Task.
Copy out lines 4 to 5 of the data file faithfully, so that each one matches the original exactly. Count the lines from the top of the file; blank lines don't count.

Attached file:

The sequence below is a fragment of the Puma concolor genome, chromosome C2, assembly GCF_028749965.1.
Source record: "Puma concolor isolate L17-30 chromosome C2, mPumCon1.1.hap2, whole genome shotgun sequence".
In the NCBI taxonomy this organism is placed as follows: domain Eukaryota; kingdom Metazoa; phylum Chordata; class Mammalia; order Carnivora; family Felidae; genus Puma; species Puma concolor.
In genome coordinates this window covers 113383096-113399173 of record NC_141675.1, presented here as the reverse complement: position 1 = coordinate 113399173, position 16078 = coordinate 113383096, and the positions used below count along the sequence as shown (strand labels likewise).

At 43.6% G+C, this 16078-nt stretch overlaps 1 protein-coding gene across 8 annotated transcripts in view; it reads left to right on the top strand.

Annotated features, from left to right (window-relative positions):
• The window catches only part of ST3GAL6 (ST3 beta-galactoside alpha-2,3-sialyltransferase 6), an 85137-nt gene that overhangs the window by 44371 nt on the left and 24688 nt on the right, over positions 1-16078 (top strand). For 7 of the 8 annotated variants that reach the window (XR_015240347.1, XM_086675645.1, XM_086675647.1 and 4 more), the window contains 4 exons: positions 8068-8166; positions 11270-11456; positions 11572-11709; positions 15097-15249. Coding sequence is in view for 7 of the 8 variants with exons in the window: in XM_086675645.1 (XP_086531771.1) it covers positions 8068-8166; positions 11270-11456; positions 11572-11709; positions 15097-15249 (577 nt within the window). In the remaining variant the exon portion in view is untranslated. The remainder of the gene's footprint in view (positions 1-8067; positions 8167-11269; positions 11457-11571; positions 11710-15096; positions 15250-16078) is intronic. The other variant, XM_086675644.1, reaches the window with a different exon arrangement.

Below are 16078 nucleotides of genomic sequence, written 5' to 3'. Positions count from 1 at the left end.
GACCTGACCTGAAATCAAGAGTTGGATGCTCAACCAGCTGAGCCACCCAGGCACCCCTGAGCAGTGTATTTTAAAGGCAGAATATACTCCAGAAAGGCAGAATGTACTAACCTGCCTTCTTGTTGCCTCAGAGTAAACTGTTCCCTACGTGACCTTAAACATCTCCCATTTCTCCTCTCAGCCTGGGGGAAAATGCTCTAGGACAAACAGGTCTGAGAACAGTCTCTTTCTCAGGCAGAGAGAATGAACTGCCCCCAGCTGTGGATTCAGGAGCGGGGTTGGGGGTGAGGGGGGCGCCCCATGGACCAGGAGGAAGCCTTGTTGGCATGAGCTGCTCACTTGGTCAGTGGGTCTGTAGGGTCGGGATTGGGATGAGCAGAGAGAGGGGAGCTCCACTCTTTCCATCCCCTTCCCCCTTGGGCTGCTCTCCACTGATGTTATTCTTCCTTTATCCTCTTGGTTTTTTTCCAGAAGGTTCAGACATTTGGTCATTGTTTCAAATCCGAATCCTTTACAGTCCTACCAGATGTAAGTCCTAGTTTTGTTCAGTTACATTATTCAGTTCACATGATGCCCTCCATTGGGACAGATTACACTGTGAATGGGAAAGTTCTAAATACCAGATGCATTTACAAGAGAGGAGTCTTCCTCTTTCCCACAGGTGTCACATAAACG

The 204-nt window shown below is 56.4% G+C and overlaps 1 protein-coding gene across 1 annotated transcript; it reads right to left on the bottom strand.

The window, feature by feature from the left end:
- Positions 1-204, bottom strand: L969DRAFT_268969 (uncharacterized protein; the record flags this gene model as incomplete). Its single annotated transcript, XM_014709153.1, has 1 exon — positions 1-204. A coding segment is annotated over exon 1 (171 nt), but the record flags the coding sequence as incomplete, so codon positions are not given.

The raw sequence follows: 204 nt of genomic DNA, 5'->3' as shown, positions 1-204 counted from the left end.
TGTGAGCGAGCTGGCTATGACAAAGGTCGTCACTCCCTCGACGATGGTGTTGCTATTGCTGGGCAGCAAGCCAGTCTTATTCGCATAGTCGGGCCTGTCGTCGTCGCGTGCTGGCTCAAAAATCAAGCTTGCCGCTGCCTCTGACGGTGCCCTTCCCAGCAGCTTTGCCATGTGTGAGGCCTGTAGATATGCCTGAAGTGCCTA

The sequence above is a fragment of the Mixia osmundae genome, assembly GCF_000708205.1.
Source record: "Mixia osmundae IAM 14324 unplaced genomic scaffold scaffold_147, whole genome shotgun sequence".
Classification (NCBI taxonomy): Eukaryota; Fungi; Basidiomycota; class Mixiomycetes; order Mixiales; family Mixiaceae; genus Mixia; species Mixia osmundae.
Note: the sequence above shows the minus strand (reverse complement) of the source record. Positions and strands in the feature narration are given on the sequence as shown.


In genome coordinates this window covers 113383096-113399173 of record NC_141675.1, presented here as the reverse complement: position 1 = coordinate 113399173, position 16078 = coordinate 113383096, and the positions used below count along the sequence as shown (strand labels likewise).

At 43.6% G+C, this 16078-nt stretch overlaps 1 protein-coding gene across 8 annotated transcripts in view; it reads left to right on the top strand.